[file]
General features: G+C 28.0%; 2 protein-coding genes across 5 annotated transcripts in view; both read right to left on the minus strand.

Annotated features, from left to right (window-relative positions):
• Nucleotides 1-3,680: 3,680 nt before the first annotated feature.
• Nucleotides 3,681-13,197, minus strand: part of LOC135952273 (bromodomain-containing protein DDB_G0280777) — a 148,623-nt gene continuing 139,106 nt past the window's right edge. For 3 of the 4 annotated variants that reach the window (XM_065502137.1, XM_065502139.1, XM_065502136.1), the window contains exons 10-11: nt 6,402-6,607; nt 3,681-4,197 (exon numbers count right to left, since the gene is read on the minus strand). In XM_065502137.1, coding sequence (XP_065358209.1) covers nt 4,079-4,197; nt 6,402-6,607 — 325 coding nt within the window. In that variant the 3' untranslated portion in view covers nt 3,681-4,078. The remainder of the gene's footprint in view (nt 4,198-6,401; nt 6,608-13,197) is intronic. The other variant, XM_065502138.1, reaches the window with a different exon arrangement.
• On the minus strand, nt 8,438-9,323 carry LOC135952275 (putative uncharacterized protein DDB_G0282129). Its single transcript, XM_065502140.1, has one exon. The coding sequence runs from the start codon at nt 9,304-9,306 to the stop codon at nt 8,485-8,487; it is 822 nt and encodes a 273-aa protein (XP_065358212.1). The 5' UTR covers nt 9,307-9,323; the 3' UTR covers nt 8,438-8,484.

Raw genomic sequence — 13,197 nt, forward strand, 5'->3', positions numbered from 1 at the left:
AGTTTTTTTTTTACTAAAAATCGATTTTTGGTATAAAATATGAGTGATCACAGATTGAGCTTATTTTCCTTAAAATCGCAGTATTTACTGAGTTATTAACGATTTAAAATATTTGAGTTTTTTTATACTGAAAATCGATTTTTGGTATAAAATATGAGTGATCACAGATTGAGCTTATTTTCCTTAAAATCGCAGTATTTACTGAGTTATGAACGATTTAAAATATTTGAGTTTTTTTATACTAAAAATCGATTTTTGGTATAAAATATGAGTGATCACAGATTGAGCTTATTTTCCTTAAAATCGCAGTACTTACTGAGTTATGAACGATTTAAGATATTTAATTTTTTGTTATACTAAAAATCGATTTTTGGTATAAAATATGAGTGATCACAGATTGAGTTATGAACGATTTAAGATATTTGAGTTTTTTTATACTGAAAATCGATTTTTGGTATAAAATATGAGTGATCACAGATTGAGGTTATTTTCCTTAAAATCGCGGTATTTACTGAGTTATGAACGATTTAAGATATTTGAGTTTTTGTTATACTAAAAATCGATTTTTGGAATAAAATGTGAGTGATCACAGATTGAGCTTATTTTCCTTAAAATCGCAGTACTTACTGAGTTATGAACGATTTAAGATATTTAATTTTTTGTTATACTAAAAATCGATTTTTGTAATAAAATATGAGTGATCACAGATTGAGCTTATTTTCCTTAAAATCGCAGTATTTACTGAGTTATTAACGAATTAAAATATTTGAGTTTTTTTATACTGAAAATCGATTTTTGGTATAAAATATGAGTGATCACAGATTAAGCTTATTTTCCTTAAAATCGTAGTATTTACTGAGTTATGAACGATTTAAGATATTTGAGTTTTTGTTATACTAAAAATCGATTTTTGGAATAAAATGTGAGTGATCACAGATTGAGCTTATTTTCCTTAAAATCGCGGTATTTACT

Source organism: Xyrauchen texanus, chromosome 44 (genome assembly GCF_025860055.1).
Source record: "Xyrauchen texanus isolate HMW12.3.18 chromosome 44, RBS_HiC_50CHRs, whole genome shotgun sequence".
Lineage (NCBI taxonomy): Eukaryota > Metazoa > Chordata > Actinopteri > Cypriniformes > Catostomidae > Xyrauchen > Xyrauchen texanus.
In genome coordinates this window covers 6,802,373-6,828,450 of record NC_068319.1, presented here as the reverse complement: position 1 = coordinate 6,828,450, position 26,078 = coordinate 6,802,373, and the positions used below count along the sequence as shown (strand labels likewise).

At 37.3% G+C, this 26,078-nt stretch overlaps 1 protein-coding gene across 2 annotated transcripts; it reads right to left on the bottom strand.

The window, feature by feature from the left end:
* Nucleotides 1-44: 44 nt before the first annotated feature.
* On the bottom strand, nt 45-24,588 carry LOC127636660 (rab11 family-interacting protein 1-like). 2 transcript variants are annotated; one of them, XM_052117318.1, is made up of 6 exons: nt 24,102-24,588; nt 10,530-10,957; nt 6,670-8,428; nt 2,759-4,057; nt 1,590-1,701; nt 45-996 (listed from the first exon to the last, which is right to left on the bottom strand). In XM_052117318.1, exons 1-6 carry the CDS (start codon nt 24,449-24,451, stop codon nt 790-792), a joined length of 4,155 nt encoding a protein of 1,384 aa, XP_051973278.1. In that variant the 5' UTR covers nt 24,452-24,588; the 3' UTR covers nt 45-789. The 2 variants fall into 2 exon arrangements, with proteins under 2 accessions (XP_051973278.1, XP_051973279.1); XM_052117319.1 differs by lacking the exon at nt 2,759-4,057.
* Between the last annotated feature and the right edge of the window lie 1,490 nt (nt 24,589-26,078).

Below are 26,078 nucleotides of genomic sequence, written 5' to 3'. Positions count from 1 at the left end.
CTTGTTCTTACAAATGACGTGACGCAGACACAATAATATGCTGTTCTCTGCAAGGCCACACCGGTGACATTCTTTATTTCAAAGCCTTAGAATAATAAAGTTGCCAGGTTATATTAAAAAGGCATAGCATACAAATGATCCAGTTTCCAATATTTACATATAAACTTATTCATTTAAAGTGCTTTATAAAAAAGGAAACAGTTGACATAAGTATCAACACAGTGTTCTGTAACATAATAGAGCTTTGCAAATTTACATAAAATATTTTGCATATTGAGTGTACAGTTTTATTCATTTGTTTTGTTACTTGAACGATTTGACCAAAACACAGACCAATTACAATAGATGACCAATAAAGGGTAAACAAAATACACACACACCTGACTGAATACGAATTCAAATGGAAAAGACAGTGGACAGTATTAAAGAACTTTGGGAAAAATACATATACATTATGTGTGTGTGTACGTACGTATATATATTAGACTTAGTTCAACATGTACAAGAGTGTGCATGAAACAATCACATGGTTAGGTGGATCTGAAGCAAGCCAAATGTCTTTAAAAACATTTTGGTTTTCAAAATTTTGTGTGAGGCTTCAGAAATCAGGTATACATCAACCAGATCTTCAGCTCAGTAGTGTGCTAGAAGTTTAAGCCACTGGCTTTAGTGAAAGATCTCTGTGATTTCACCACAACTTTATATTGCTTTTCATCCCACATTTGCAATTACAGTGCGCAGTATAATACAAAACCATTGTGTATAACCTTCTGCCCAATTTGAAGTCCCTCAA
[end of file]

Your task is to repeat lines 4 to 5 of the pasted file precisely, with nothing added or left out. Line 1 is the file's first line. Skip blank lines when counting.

• Nucleotides 3,681-13,197, minus strand: part of LOC135952273 (bromodomain-containing protein DDB_G0280777) — a 148,623-nt gene continuing 139,106 nt past the window's right edge. For 3 of the 4 annotated variants that reach the window (XM_065502137.1, XM_065502139.1, XM_065502136.1), the window contains exons 10-11: nt 6,402-6,607; nt 3,681-4,197 (exon numbers count right to left, since the gene is read on the minus strand). In XM_065502137.1, coding sequence (XP_065358209.1) covers nt 4,079-4,197; nt 6,402-6,607 — 325 coding nt within the window. In that variant the 3' untranslated portion in view covers nt 3,681-4,078. The remainder of the gene's footprint in view (nt 4,198-6,401; nt 6,608-13,197) is intronic. The other variant, XM_065502138.1, reaches the window with a different exon arrangement.
• On the minus strand, nt 8,438-9,323 carry LOC135952275 (putative uncharacterized protein DDB_G0282129). Its single transcript, XM_065502140.1, has one exon. The coding sequence runs from the start codon at nt 9,304-9,306 to the stop codon at nt 8,485-8,487; it is 822 nt and encodes a 273-aa protein (XP_065358212.1). The 5' UTR covers nt 9,307-9,323; the 3' UTR covers nt 8,438-8,484.